ISLAMABAD: The United Nations will seek $800 million more in aid from the international community to respond to the soaring life-saving needs of flood survivors, a UN official said.
The unprecedented deluges — likely worsened by climate change — have killed 1,678 people in Pakistan since mid-June. About half a million survivors are still living in tents and makeshift shelters.
Julien Harneis, the UN resident coordinator in Pakistan, told reporters in Islamabad that the latest appeal will be issued from Geneva on Tuesday. It comes just weeks after the agency sought $160 million in emergency funding for 33 million people affected by floods.
Harneis said the UN decided to issue the revised appeal “to respond to the extraordinary scale of the devastations” caused by the floods. Pakistan’s displaced are now confronting waterborne and other diseases, he said. The outbreaks, health officials say, have caused more than 300 deaths so far.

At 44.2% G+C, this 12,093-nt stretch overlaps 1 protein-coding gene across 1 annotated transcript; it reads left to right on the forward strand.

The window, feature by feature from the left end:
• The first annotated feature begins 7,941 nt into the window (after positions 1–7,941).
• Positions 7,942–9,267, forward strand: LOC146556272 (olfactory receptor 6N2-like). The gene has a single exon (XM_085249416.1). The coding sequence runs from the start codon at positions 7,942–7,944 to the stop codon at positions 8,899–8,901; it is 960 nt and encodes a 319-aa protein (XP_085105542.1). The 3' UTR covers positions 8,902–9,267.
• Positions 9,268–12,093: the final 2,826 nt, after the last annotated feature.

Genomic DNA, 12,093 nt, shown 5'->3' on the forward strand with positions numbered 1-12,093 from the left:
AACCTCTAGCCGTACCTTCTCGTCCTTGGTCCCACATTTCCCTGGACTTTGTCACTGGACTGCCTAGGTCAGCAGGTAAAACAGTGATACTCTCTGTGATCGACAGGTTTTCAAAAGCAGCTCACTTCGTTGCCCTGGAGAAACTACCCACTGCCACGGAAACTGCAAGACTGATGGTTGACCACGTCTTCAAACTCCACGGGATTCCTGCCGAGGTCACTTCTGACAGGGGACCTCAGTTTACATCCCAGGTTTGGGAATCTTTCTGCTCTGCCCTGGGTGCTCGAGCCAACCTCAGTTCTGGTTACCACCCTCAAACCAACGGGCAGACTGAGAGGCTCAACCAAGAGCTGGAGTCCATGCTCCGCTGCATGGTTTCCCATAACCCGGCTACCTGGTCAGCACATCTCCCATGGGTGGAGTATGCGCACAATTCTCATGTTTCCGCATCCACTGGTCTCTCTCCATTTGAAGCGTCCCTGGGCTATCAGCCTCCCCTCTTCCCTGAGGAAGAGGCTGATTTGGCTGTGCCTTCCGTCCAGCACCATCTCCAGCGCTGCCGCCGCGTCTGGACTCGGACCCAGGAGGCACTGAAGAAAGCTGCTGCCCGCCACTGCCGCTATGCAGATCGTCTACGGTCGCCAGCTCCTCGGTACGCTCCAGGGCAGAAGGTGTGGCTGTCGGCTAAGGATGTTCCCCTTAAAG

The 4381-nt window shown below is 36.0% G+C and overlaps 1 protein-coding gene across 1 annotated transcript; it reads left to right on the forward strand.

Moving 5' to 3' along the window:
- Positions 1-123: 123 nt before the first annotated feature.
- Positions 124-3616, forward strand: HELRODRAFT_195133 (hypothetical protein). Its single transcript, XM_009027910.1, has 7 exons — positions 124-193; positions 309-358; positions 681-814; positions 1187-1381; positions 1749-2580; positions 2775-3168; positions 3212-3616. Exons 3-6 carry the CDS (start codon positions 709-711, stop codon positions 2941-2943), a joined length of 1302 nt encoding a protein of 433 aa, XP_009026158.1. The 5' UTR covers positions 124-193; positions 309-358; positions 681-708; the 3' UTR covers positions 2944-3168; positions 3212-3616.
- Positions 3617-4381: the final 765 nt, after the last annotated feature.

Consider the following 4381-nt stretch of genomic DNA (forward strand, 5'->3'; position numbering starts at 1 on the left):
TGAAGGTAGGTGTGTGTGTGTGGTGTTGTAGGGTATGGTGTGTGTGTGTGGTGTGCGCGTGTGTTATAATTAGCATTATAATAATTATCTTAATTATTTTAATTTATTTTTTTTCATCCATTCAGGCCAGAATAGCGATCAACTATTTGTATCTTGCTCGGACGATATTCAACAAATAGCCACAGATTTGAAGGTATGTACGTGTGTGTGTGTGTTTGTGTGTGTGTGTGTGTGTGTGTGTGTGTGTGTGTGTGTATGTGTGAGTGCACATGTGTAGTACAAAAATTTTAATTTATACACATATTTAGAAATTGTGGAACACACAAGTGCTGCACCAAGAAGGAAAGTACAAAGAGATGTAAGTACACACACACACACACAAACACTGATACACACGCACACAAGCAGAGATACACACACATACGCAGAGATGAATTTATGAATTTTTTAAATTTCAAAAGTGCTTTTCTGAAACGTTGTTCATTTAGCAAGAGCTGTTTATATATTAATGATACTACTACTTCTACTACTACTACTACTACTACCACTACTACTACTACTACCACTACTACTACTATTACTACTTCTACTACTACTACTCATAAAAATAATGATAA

Since July, several countries and UN agencies have sent more than 130 flights carrying aid for the flood victims, many of whom complain they have either received too little help or are still waiting for aid.
Officials and experts have blamed the rains and resulting floodwaters on climate change. UN Secretary-General Antonio Guterres visited some of the flood-hit areas earlier this month. He has repeatedly called on the international community to send massive amounts of aid to Pakistan.
The government estimates the losses from the floods to be about $30 billion.
Meanwhile, the US embassy in Pakistan took to Twitter, saying Ambassador Donald Blome on Friday signed the second US-Pakistan bilateral agreement under the G20 Debt Service Suspension Initiative, providing $132 million in US debt relief to flood-hit Pakistan.
“Our priority is to redirect critical resources in Pakistan,” it said.
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